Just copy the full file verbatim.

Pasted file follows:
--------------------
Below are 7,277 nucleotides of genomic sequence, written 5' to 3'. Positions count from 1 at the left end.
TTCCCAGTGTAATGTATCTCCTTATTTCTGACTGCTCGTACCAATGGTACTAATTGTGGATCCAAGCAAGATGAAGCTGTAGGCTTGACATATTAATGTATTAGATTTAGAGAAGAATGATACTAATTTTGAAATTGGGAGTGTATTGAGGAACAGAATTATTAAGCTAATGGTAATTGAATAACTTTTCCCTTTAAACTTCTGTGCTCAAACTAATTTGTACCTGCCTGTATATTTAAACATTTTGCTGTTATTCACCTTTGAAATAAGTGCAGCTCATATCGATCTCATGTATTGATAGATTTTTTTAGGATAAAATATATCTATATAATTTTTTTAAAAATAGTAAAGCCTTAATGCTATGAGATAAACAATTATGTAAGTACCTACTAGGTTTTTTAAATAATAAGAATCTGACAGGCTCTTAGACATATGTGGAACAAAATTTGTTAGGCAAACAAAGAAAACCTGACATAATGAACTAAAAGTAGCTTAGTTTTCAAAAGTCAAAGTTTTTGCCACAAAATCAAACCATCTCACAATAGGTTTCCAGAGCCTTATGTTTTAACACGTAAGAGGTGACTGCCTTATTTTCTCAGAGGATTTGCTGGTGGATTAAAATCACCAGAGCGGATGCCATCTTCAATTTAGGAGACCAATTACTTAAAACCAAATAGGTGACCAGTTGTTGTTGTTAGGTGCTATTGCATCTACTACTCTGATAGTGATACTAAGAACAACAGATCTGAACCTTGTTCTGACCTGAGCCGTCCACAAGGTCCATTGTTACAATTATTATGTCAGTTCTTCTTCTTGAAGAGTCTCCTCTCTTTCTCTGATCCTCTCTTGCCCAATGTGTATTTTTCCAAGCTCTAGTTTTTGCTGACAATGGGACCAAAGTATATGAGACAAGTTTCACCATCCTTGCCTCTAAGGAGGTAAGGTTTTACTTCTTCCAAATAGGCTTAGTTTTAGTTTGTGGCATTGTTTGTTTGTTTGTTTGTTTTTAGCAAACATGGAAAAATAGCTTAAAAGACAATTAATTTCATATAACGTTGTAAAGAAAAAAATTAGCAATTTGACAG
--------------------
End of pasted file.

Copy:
Below are 7,277 nucleotides of genomic sequence, written 5' to 3'. Positions count from 1 at the left end.
TTCCCAGTGTAATGTATCTCCTTATTTCTGACTGCTCGTACCAATGGTACTAATTGTGGATCCAAGCAAGATGAAGCTGTAGGCTTGACATATTAATGTATTAGATTTAGAGAAGAATGATACTAATTTTGAAATTGGGAGTGTATTGAGGAACAGAATTATTAAGCTAATGGTAATTGAATAACTTTTCCCTTTAAACTTCTGTGCTCAAACTAATTTGTACCTGCCTGTATATTTAAACATTTTGCTGTTATTCACCTTTGAAATAAGTGCAGCTCATATCGATCTCATGTATTGATAGATTTTTTTAGGATAAAATATATCTATATAATTTTTTTAAAAATAGTAAAGCCTTAATGCTATGAGATAAACAATTATGTAAGTACCTACTAGGTTTTTTAAATAATAAGAATCTGACAGGCTCTTAGACATATGTGGAACAAAATTTGTTAGGCAAACAAAGAAAACCTGACATAATGAACTAAAAGTAGCTTAGTTTTCAAAAGTCAAAGTTTTTGCCACAAAATCAAACCATCTCACAATAGGTTTCCAGAGCCTTATGTTTTAACACGTAAGAGGTGACTGCCTTATTTTCTCAGAGGATTTGCTGGTGGATTAAAATCACCAGAGCGGATGCCATCTTCAATTTAGGAGACCAATTACTTAAAACCAAATAGGTGACCAGTTGTTGTTGTTAGGTGCTATTGCATCTACTACTCTGATAGTGATACTAAGAACAACAGATCTGAACCTTGTTCTGACCTGAGCCGTCCACAAGGTCCATTGTTACAATTATTATGTCAGTTCTTCTTCTTGAAGAGTCTCCTCTCTTTCTCTGATCCTCTCTTGCCCAATGTGTATTTTTCCAAGCTCTAGTTTTTGCTGACAATGGGACCAAAGTATATGAGACAAGTTTCACCATCCTTGCCTCTAAGGAGGTAAGGTTTTACTTCTTCCAAATAGGCTTAGTTTTAGTTTGTGGCATTGTTTGTTTGTTTGTTTGTTTTTAGCAAACATGGAAAAATAGCTTAAAAGACAATTAATTTCATATAACGTTGTAAAGAAAAAAATTAGCAATTTGACAG